Afrikaans markers hard to come by, but matric exams good to go

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Umalusi chief executive officer Dr Mafu Rakometsi, left, and senior manager Mary-Louise Madalane at a media briefing in Johannesburg. PHOTO: NIGEL SIBANDA

The council for quality assurance in general and further education and training, Umalusi, has approved administrators of the 2019 national senior certificate (NSC) final examinations.

The council said it has conducted a thorough readiness assessment and strengthened security throughout exam centres, including providing training and security clearance to all the staff involved in the examination processes.

Umalusi chief executive officer Dr Mafu Rakometsi said the education assessment council had beefed up security and would not tolerate any form of cheating.

“We have identified areas which are likely to compromise the examinations. We would like to warn teachers and pupils to refrain from any form of cheating and copying,” Rakometsi said.

He said copying and group cheating often happened at school level and they had trained chief invigilators and independent invigilators to place in high-risk areas that have experienced cheating in previous years.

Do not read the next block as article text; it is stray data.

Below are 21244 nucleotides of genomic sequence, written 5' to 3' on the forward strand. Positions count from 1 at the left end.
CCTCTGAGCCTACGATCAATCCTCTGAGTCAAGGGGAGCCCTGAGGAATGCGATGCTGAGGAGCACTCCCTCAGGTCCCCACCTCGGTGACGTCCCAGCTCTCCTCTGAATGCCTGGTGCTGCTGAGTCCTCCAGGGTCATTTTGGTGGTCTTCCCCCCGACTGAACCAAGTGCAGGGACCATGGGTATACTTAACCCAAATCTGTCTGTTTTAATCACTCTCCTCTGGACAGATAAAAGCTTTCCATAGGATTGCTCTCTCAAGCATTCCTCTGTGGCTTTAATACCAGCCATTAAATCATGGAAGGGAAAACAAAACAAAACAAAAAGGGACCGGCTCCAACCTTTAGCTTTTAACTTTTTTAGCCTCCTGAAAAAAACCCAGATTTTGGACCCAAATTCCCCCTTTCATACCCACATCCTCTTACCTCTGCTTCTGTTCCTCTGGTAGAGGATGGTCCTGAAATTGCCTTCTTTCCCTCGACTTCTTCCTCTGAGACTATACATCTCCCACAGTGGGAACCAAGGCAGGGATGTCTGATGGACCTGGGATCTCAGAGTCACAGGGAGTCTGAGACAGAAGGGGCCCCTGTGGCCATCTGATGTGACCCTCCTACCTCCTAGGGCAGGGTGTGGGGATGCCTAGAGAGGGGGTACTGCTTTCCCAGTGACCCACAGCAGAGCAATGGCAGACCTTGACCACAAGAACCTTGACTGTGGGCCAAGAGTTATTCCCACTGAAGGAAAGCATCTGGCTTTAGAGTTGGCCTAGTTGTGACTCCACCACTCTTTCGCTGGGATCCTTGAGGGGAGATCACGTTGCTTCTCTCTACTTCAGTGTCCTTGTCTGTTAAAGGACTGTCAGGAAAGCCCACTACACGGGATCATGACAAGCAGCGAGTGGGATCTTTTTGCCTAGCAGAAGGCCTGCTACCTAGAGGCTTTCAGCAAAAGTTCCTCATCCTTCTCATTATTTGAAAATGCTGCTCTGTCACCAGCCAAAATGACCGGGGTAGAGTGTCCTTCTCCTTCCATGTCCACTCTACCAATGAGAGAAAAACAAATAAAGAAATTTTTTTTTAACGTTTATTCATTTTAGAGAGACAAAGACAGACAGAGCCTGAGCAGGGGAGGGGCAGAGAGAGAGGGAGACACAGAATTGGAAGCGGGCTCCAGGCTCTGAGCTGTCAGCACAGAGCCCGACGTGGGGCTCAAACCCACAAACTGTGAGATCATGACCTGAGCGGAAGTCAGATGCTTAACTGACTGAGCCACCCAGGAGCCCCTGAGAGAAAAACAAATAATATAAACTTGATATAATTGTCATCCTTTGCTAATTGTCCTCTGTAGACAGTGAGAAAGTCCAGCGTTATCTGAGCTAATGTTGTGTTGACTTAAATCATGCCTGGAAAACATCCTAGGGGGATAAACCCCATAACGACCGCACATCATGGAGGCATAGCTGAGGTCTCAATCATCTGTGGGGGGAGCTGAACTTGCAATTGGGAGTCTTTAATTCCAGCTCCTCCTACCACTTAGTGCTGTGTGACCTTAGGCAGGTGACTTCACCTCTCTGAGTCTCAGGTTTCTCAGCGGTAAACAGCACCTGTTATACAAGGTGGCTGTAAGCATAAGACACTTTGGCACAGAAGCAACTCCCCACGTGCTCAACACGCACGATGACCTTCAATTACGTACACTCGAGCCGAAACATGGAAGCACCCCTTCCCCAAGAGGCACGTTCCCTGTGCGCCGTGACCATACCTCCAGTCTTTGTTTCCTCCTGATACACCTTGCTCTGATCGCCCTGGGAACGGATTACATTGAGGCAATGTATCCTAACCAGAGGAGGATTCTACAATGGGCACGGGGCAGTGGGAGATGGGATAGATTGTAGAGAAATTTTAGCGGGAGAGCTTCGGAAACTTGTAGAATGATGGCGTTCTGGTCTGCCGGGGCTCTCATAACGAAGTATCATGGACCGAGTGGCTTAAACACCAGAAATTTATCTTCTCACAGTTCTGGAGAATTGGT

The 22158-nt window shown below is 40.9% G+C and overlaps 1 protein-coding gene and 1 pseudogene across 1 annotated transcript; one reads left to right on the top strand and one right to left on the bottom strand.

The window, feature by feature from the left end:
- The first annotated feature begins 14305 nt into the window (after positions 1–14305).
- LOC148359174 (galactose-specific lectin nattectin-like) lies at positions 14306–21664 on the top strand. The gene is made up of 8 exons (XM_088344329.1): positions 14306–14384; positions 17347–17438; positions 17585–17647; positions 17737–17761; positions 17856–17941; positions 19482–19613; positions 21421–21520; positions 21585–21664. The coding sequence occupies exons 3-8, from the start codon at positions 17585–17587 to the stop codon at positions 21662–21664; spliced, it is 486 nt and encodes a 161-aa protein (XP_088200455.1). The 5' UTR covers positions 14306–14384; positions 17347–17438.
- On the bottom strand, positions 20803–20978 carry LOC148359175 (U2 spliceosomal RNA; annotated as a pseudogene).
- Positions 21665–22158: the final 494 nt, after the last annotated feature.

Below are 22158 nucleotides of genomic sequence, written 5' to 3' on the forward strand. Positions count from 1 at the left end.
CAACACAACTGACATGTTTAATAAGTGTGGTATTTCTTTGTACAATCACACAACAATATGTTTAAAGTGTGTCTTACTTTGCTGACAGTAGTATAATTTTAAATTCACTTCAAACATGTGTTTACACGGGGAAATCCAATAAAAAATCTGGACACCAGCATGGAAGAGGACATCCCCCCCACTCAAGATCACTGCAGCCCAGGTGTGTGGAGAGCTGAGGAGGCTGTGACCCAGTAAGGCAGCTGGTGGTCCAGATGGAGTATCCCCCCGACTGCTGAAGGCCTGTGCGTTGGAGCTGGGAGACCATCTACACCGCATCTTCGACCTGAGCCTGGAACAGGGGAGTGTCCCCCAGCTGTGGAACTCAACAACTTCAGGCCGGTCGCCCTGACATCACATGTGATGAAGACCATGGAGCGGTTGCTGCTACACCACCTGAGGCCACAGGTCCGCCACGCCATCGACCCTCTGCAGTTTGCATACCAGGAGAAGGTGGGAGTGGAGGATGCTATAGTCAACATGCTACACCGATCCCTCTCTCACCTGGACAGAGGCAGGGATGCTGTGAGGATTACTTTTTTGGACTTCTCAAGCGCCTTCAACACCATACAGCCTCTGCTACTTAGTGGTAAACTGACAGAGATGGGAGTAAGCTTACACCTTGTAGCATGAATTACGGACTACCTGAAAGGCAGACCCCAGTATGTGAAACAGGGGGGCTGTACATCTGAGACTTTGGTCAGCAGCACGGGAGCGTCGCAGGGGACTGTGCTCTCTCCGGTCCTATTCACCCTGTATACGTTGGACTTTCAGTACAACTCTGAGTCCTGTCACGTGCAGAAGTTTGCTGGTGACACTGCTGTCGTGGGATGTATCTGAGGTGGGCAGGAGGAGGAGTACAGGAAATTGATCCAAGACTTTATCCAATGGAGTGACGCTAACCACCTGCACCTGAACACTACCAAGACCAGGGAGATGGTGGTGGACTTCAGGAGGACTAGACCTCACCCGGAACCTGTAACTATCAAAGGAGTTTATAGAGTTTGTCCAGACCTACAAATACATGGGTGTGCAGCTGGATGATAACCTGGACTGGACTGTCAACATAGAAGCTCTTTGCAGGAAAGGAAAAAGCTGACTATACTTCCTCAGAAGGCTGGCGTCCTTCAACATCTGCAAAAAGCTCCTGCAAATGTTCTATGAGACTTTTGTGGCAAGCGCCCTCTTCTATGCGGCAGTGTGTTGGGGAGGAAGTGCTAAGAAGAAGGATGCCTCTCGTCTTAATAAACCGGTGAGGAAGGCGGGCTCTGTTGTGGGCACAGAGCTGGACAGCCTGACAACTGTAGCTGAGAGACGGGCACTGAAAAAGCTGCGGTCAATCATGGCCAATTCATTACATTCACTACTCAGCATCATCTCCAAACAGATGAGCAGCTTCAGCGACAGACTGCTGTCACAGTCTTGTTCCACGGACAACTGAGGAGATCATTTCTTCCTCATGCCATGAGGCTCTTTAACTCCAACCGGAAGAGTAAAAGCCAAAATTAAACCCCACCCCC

One of the highlighted challenges that needed urgent attention included the shortage of markers for the Afrikaans examination papers.

The council offers the examination papers in both English and Afrikaans and a limited number of markers are available for the Afrikaans versions.

Ramoketsi said the audit conducted by Umalusi officials had highlighted with great concern evidence of a shortage of markers in the Northern Cape, Western Cape and Eastern Cape.

He also gave Umalusi’s position regarding the proposed Grade 9 general education certificate (GEC) and referred to it as a transitional qualification, not an exit qualification.

“One of the advantages of the GEC is that it could provide valuable national data to gauge the performance of our education system. However, Umalusi will firstly evaluate the GEC qualification and then issue a formal statement,” said Rakometsi.

With a decrease of 40,000 candidates, a total of 751,668 candidates will sit for the final NSC exam from October 23 to November 28. – Anastasi Mokgobu/The Citizen